Higher cost projections by BlueCross BlueShield last week for health care insurance after the Affordable Care Act is implemented next January were quickly followed by Gov. Bill Haslam's lamentable decision to reject a federally funded expansion of Medicaid/TennCare for an estimated 180,000 lower-income workers in Tennessee for the next three years. But while cost factors in both cases reflected current U.S. health-care cost trends, neither event gave significant attention to the root cause of this nation's excessive health-care costs relative to the stunningly lower cost of excellent universal care in all other rich industrial nations.
The staggering difference merits serious scrutiny.
Many other rich countries run single-payer, non-profit health insurance programs (think, Medicare for all) financed under an income tax. Several, like Germany, allow or require higher-income citizens to buy private insurance. Regardless of their insurance mix, most other rich countries spend about half of what the United States spends for health care as a percentage of their Gross Domestic Product.
In 2010, the last year for data points on GDP spending, the United States spent 17.8 percent of GDP on health care. By contrast, Australia spent 9.1 percent; Spain and the United Kingdom, 9.6 percent; New Zealand, 10.1 percent; Canada and Switzerland, 11.4 percent; France, 11.6 percent. The average health-care spending was 9.5 percent in the 34 member countries (including the U.S.) of the Organization of Economic Cooperation and Development.
Perhaps more significant is that health-care indices in the United States generally trail the OECD's healthiest countries in such factors as longevity, wellness, infant mortality, obesity and chronic diseases. Which raises an obvious question: If the United States' spending on health care, now more than 18 percent and almost double those of other OECD countries, cannot be justified by common measures of good health, why is it doubly costly?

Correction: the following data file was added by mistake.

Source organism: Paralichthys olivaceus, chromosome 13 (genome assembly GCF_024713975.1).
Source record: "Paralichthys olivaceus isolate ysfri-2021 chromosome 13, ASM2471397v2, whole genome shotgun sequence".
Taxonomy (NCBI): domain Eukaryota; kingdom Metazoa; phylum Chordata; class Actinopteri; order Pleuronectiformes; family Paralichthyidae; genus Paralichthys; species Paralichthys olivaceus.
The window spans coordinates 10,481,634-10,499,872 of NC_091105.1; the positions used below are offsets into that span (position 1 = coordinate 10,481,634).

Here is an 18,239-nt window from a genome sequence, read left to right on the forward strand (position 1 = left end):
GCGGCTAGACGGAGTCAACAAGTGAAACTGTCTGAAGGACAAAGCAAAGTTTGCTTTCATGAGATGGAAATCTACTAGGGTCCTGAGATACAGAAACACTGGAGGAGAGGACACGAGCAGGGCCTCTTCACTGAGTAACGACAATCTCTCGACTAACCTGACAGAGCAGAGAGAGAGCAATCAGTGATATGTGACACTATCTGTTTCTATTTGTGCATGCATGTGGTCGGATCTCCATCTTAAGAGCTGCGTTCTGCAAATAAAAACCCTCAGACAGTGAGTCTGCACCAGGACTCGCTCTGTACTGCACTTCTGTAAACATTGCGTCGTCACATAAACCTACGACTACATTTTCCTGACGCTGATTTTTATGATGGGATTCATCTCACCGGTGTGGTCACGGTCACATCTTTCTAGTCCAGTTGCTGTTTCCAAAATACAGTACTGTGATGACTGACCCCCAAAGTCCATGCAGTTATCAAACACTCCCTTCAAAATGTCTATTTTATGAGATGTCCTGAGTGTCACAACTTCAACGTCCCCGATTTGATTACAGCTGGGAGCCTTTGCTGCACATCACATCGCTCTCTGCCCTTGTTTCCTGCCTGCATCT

As anyone who has visited friends and hospital patients in today's modern, high-tech international competitors -- or consumed their prescriptions drugs or been scanned by their exported imaging equipment -- the cost difference is not attributable to lack of the most modern care standards and health-care equipment. Patients in most other rich nations, moreover, have more doctors per 1,000 population and are typically allowed longer hospital stays.
In fact, the difference in health-care costs and spending in the U.S. versus other rich nations results mainly, and simply, from far higher charges by providers and hospitals than most in other rich nations, according to data reported by the International Federation of Health Plans.
The average 2012 cost per hospital day, for example, was $476 in Spain, $731 in the Netherlands, $853 in France, $964 in Chile, $979 in New Zealand and $1,472 in Australia. But the average cost in the United States was a whopping $4,287.
Scanning and MRI imaging typically costs is in the $300 range in Netherlands, the U.K. and France, but jumps to an average of $1,121 in the U.S. A hip prothesis costs five times more in the U.S. than in Spain. Costs of prescription drugs in the United States are similarly a sharp multiple of costs abroad, primarily because Republicans forbid Medicare, which pays for 60 percent of prescription drugs in the U.S., from bargaining with pharmaceutical companies on prescription drug prices.
Routine office visits to doctors, surgical procedures like angioplasty, and major surgeries -- i.e., bypasses and hip and knee replacements -- are similarly disproportionately costly in the United States versus other rich countries. Total hospital and physician costs for an angioplasty in rich, medically modern Switzerland, Netherlands, France and Australia are from about $5,300 to $7,600, but it cost an average of $28,182 in the U.S.
The cost for heart bypass surgery runs a similar course -- from roughly $14,000 to $23,000 in five of the top European countries, to an average of $73,420 in the U.S.
The cost difference can't be explained by technology, availability of care, quality of doctors and hospitals, costs shifting for care of the uninsured or medical outcomes. Providers simply charge more, and Americans simply pay more of their dollars for health care. Health-care experts here would argue that our fee-for-service system and provider competition incentivizes and spurs higher costs. But there's something else at work: unreasonably higher charges all around. Yet our leaders aren't talking about that.